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Gabe has completed the new Lego Millennium Falcon. It is awesome and so is he.

January 2, 2016


It took days, but fewer than you might suppose.  And it is awesome.  Gabe took on several bagfuls of bricks a day and worked painstakingly through an instruction manual of well over a hundred pages.

Ooooh, oooh, oooh!  And this is what it looks like when you open up the cleverly floral roof sections and see inside….


It comes with a variety of figurines – including of course (I say ‘of course’) Rey – who has been unfairly under-represented in the figurine distribution.

Oddly enough, the Lego Millennium Falcon ends up looking considerably more impressive than the actual Millennium Falcon in the movies – which is always depicted as being dusty and beaten up and a bit rubbish looking.  (Although not least of the reasons why The Force Awakens is light years better than the prequels is that it restored the junky, messy, industrial look of A New Hope.)

The Lego Falcon is a thing of beauty.   And as our nine year old assembled it, its construction became a process of beauty two.  Here is the Falcon nearing completion…


Of course, with any model making, perhaps the most beautiful moment is about two thirds of the way in when you achieve enough (both at the level of structure and detail) to be able to extrapolate the remainder.

As he told us of its construction, Gabe explained that it felt like a very different exercise to quantifiably comparable projects such as the Lego Battle of Helm’s Deep – completed last year.  When building that fortress it had been (he said) more of a matter of building a section, moving it to one side, building another section and then clicking it onto the first.  The Falcon on the other hand represented the slow realisation of a single coherent form.  Certain sections only just clicked together.  Certain mistake involved exposing systemic weaknesses.  Mistakes were made.  Steps had to be retraced.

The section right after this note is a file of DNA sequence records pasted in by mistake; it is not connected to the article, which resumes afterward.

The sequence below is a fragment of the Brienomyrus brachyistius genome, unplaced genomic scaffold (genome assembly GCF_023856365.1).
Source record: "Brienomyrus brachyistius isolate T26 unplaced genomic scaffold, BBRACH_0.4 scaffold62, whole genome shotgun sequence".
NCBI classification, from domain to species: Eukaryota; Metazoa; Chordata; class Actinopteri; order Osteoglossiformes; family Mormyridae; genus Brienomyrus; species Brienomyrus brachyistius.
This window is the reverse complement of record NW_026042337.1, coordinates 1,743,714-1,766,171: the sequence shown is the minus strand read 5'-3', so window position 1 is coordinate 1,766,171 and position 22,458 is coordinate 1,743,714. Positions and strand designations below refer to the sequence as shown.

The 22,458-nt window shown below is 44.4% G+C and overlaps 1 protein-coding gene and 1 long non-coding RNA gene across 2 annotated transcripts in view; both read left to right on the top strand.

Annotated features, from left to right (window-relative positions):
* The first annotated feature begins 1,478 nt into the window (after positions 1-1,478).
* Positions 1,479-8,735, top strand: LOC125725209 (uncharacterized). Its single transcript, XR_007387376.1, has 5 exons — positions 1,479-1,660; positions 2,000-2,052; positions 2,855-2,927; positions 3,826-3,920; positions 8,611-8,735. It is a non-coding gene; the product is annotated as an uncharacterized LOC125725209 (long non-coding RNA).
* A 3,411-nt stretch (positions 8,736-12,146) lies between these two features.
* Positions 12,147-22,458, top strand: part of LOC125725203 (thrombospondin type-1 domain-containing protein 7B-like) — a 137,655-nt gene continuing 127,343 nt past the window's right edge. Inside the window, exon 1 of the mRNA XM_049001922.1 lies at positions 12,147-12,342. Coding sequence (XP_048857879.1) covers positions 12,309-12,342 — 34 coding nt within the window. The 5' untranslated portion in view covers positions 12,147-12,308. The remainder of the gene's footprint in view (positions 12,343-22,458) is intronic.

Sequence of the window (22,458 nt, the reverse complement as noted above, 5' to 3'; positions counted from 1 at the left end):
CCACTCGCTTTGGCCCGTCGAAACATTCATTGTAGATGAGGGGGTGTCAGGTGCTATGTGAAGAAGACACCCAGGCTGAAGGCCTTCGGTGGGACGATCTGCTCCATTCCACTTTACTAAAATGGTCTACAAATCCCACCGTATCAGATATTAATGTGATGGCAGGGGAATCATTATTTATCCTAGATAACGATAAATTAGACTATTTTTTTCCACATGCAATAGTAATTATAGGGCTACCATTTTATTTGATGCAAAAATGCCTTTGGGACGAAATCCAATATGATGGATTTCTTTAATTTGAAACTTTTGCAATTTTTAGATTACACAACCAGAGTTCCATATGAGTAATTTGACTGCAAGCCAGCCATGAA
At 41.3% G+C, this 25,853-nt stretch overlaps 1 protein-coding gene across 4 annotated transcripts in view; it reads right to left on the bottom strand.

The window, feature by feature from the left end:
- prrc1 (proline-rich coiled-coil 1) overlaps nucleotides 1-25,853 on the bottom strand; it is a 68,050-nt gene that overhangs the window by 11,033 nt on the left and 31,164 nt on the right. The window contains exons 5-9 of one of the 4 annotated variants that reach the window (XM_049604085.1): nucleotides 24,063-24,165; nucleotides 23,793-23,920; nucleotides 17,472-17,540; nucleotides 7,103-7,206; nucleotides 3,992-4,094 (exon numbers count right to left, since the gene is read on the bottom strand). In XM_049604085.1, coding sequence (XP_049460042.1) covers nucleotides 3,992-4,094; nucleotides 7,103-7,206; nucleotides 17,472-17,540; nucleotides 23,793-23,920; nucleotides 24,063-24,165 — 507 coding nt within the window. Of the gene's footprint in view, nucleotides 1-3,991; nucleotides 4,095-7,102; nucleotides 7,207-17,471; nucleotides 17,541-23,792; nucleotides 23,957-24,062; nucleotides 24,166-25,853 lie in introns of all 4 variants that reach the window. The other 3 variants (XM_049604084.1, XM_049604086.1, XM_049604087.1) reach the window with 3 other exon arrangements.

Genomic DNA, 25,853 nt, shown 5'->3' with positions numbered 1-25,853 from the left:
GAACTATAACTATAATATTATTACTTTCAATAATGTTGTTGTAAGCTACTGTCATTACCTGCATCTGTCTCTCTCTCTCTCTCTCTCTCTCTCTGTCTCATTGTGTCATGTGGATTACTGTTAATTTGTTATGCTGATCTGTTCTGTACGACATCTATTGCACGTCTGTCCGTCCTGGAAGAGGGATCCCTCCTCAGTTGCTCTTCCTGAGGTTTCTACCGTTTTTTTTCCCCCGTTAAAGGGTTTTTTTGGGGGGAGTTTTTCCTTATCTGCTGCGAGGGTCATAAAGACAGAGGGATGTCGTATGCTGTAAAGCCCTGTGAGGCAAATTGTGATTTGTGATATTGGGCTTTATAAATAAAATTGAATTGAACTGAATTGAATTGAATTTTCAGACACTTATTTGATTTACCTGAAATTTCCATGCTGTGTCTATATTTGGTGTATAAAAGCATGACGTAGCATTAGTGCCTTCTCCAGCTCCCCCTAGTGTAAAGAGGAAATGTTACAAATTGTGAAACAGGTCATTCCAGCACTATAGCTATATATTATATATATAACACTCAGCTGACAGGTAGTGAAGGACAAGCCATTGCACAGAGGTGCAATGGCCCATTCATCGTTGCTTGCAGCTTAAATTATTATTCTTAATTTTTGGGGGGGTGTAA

Gabe’s triumph was therefore a triumph of temperament apart from anything else.  I prefer Gabe’s Millennium Falcon to Rudyard Kipling’s “If” – but the message is the same.  If you can realise that you’ve made a horrible mistake and calmly and patiently retrace your steps then you’ve achieved a measure of adulthood.

(Someone like Margaret Thatcher could not, incidentally, do this – making her to some extent a moral and intellectual coward.)

The sad thing now is that he can’t play with this thing of beauty without risking its destruction.  Lego is an ephemeral medium.  It is intended as an ephemeral medium.  Shortly after the Falcon’s completion we sat and watched the wonderful Lego Movie and Gabe confided that he had at various points empathised with the desire to crazy-glue his construction into decisive finality.

The film, however, was very clear in its message that this would be a bad thing.  One day, the Lego Millennium Falcon will be no more.  I just hope that he’s mature enough to handle this bereavement.  I also sort of hope it doesn’t happen before he’s thirty.


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